This kind of financing can be loosely compared with ‘hire-purchase’, as the collateral for such financing is the item being procured under the scheme. However, project finance is distinct from hire-purchase because the assets procured under the latter scheme are registered in the lender’s name and repossession of the said asset, as a part of foreclosure, is rather simple while it is not so in the former. The exposure of both the developer and the lender is in proportion to their investment, essentially as per the debt to equity ratio. Moreover, the margin is available to the lender based on the debt to equity ratio.
Mechanisms and Mechanics of Perfecting Security under Project Finance
The following factors must be considered in loaning money on project finance basis for a hydropower project in order to perfect security:
1. Revenue: watertight arrangement for commercial operation during debt service period:
a) PPA – Assign it to the lender(s) with the Nepal Electricity Authority’s (NEA) consent.
b) Ensure that the revenue stream received from NEA is directed to a bank account specified by the lender. NEA will have to be approached for their concurrence.
c) Designate such a bank account as an ‘escrow account’ in which the lender shall have the first lien.
d) Allow the developer to withdraw money from such an account without any hindrance only to the extent necessary to operate the project plant and to maintain the plant in top condition pursuant to ‘prudent operating practices’.
e) Money to be automatically transferred to the lenders for their debt service (both principal and interest thereon) on specified dates.
f) Allow the developer to withdraw money from the account for the distribution of dividend to its shareholders, to the extent permissible based on fund balance in the escrow account after leaving an amount necessary to meet one (or the unit agreed between the borrower and lender) debt service obligation in immediate future.
2. Expenditure: watertight arrangement during construction period
a) Assign all contracts or agreements, inter alia, related to construction, supply, transportation, erection or installation, consultancies (design, engineering, supervision, etc), etc to the lenders so that the lender is able to continue to complete implementation and operation of the project in the case of default by the borrower by being able to step into the shoes of the borrower or have someone do so on the lender’s behalf. (Should even include employment contracts of key personnel that are indispensable for the implementation of the project!)
b) Ensure that the borrower company’s equity-holders inject their equity, at least, on pari passu basis, if not more, during the implementation of the project.
c) Ensure that both debt and equity for the project are injected into a dedicated bank account on which the lender has the first lien and outflows from this account are closely monitored by the lender.
d) Ensure that proper contractual arrangements are made such that (a) cost overrun and (b) time overrun are effectively avoided. (Time overrun tends to be more expensive than cost overrun due to additional interest during construction, loss of revenue and even penalty to NEA for delayed delivery of electricity.).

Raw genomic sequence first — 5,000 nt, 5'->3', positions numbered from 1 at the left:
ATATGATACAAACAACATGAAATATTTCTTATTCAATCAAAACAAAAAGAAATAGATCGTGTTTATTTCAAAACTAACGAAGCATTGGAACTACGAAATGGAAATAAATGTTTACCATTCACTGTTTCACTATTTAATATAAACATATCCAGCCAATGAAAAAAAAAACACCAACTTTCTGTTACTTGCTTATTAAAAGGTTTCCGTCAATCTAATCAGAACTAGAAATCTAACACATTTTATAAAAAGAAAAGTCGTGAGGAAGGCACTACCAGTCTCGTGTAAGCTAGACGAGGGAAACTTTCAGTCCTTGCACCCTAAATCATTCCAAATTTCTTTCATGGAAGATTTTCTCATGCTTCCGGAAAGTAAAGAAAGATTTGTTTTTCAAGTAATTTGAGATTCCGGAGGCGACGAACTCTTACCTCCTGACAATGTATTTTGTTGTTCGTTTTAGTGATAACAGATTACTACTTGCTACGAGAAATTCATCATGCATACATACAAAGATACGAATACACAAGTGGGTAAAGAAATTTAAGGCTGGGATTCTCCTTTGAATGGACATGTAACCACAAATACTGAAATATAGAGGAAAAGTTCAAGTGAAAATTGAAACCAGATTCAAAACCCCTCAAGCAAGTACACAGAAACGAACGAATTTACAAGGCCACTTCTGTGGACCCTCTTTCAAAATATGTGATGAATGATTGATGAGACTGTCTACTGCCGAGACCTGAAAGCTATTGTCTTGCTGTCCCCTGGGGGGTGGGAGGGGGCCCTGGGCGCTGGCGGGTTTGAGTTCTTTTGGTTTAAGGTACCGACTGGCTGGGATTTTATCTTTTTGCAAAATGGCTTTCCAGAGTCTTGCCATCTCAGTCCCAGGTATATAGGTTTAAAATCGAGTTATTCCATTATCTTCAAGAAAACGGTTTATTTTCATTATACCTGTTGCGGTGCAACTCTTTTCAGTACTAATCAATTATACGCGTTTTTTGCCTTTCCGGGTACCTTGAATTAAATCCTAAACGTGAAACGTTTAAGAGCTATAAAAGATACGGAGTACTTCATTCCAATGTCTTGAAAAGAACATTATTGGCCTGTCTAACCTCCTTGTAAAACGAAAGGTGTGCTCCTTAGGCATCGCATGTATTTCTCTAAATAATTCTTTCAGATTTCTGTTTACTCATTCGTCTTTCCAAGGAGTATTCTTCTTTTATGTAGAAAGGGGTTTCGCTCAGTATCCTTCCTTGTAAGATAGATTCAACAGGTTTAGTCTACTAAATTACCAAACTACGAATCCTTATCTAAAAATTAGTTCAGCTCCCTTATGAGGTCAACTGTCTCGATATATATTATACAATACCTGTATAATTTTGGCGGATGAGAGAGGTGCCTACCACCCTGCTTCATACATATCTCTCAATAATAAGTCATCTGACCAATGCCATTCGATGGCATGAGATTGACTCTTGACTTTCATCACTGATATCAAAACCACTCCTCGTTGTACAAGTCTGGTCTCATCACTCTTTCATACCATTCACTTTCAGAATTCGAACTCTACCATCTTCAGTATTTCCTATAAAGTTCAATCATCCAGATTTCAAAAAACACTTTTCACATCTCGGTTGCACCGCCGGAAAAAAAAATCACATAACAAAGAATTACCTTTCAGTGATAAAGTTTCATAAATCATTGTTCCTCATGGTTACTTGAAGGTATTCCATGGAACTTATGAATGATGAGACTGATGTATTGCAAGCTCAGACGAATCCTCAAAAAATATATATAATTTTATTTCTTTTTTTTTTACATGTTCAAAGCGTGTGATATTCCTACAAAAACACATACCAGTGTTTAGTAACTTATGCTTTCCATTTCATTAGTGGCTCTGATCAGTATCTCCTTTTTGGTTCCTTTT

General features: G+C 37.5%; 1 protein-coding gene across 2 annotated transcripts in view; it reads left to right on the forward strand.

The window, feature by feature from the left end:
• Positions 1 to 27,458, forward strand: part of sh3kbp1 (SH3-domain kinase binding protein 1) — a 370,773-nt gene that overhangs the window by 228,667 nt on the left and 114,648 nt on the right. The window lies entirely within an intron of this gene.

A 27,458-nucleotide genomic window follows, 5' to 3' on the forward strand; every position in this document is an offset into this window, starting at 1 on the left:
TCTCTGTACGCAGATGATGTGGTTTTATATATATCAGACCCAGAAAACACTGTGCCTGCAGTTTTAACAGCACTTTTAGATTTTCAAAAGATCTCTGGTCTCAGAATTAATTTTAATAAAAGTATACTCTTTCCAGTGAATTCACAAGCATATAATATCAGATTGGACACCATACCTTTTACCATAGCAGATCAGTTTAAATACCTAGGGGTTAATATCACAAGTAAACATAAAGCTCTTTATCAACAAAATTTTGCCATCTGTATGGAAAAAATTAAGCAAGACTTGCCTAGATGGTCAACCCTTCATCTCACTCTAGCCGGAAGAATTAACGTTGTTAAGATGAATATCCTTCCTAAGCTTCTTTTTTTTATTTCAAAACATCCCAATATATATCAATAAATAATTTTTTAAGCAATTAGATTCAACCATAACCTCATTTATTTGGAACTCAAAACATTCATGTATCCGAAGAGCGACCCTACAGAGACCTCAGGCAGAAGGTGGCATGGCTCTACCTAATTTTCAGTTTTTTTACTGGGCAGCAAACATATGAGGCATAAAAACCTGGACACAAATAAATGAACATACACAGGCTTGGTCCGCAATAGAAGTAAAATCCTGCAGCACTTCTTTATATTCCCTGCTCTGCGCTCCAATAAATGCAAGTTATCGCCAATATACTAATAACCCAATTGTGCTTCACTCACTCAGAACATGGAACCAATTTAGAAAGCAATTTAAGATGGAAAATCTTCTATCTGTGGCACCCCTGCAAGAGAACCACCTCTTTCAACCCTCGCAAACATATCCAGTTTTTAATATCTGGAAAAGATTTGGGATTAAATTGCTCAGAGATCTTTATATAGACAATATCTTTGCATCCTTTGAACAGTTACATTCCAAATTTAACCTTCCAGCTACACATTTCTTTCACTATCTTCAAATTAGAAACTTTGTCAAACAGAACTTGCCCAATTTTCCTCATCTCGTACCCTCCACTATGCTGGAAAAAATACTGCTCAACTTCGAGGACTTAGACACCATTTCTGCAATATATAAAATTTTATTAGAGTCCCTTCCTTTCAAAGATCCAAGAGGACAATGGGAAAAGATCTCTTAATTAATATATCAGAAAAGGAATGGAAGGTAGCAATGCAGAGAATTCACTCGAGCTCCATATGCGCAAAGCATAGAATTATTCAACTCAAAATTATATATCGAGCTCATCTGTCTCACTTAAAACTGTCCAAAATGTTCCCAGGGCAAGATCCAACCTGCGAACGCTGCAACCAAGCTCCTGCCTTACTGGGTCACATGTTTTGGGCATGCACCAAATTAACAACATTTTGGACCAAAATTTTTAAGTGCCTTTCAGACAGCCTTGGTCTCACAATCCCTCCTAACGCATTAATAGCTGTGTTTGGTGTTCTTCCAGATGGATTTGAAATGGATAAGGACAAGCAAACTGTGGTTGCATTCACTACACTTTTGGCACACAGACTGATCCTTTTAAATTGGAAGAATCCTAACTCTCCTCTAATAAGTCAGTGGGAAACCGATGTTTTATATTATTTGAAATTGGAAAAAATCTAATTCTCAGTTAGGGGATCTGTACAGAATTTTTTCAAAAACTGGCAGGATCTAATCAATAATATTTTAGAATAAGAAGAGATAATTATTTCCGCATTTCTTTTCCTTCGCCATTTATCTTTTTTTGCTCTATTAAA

e) Ensure that there are no gaps and cracks between various contracts or agreements, which could increase the total project cost.
f) Ensure that the borrower company has or is able to access the necessary contingency fund to complete the project even if the project cost goes up due to unforeseen reasons.
g) Payments for construction closely supervised by lenders.
3. Safety-net: success or failure dependent on robust and sturdy safety-net of insurance
a) Risk assessment should be made to prepare a risk profile, which will dictate the insurance program.
b) Ensure that all necessary insurance policies are put in place in order to cover all exposures to all possible risks (e.g., CAR, EAR, TAR, ALOP, increase in cost due to devaluation, contractors’ equipment, third party liability, comprehensive workmen’s compensation, professional liability and so on and so forth). The words of the proposed insurance policies to be finalized in consultation with the lender.
c) Ensure that the lender is mentioned in such insurance policies as the co-insured in order to provide for the eventualities emanating from default by the borrower.
d) Ensure that the project’s cost estimate has adequately budgeted for the payment of insurance premium.
4. Documentation to perfect security
a) Execute loan agreement between the lender and the borrower to sign off on the arrangements agreed and put in place as listed above.
b) Have such agreement ‘registered’ wherein all tangible and intangible (various contracts, agreements, license, etc.) assets are mortgaged against the loan, enabling the lender to foreclose without having to resort to court of law.
Paper presented at the symposium organized by SHPP/GTZ on November 5, 2000
 For the sake of simplicity singular pronoun is being used here, but one needs to bear in mind that the pronoun could be referring to a corporate entity, juristic person, as well (in which case the appropriate pronoun, obviously, will be “it”) instead of a natural person.
 “Non-recourse funding” is dealt with at length in following pages.